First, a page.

It was at the Second Vatican Council that an attempt was made to push Leo XIII’s achievement one vital step further. Leo XIII with his intervention on behalf of the workers had effectively brought the Church into the modern world. John XXIII went further by trying to initiate a dialogue between Church and modern society. Realising that a dialogue was scarcely feasible between the Church’s ‘monarch’ and all the interested parties in the modern world, the principle of ‘collegiality’, or collective decision making, was introduced to increase the speakers on behalf of the Church in order to match their counterparts in secular society.

The most damaging blow struck by the Roman Curia in their counter-revolution was to empty collegiality of meaning, so that the Church could resume its comfortable sleep.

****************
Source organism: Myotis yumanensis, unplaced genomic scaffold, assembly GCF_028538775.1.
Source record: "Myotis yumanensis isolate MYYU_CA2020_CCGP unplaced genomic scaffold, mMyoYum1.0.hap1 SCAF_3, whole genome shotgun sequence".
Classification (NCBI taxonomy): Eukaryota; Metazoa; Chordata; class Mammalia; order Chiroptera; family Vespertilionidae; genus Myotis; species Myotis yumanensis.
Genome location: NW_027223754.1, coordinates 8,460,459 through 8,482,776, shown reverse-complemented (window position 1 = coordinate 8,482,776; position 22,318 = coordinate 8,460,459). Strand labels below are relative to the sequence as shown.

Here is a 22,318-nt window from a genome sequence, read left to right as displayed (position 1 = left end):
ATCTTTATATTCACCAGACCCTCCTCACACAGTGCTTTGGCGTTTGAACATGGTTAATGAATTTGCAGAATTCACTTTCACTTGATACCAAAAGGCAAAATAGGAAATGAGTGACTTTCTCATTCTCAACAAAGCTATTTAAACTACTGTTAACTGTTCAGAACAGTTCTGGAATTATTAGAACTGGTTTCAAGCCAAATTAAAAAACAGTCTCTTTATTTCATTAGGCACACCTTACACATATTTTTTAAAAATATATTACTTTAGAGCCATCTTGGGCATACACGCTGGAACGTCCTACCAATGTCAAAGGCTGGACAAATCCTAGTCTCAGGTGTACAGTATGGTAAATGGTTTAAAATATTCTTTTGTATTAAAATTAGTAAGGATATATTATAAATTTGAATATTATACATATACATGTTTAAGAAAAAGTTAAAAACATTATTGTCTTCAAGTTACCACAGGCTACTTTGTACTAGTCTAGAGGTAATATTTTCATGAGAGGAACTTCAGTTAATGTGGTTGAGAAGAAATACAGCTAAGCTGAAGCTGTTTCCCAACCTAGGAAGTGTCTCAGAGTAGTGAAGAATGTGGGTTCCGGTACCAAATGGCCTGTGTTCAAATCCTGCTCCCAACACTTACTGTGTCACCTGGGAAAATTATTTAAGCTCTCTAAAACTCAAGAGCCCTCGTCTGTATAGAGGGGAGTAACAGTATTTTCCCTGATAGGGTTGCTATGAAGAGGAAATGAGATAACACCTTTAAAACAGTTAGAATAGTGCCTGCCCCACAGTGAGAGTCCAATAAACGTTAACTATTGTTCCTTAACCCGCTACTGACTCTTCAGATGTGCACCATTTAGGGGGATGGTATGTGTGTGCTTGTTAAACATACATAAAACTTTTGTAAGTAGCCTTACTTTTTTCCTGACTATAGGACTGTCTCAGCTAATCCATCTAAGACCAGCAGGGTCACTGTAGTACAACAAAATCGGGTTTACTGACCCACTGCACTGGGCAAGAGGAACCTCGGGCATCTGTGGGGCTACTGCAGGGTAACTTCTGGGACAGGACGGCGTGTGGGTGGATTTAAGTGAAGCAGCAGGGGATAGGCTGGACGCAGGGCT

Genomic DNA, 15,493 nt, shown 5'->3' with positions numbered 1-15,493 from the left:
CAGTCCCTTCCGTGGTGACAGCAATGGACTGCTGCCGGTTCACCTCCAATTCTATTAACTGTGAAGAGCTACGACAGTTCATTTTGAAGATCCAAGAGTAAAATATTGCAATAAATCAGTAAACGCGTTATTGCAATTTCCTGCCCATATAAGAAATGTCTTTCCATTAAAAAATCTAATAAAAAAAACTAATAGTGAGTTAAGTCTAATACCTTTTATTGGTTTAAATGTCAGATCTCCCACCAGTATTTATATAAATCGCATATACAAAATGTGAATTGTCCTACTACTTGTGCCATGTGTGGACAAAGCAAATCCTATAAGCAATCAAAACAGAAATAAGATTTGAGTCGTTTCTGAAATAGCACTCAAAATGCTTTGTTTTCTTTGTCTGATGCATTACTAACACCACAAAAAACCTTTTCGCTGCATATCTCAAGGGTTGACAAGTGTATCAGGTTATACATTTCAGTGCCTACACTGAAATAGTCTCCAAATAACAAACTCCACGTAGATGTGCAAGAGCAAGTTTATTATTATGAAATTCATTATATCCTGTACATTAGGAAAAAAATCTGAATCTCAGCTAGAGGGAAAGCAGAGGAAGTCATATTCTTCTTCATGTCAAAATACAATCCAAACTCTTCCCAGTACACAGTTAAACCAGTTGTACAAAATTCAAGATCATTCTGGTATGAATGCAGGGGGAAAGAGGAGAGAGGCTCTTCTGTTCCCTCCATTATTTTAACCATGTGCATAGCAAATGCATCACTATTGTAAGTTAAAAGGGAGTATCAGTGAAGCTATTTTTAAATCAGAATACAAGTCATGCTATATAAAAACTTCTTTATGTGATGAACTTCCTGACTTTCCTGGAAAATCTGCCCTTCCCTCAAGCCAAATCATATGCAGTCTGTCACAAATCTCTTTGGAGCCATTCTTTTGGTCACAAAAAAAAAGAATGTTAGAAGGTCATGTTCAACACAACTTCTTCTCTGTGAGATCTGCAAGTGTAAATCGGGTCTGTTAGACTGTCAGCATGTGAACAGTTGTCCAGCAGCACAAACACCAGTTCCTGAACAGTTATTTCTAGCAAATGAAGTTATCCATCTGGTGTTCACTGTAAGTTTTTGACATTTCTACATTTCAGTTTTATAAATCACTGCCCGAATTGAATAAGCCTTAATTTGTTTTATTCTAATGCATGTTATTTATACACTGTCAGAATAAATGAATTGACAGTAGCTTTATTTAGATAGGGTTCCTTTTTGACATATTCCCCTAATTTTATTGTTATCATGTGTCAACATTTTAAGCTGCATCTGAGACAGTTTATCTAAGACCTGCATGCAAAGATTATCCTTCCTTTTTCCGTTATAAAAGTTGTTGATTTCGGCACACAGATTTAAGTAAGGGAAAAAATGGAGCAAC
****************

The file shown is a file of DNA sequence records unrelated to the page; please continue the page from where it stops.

Has Goliath ever met a punier David than the Occupation Movement outside St Pauls? On the one hand the masters of global finance, answerable to no one but themselves. On the other a motley crew who plead in many different voices that the rights of a just society should take precedence over money making. To label this ‘debate’ surreal is to employ too weak a term. The Occupation Movement argues a case, while global finance in need of no justification, just resorts to brute force. Secondly, the Occupation Movement is really directing its words not to global finance, but to the British public, which is barely aware that a problem exists. The unreality of the situation is heightened by the Occupation Movement’s failure to relay its ideas effectively.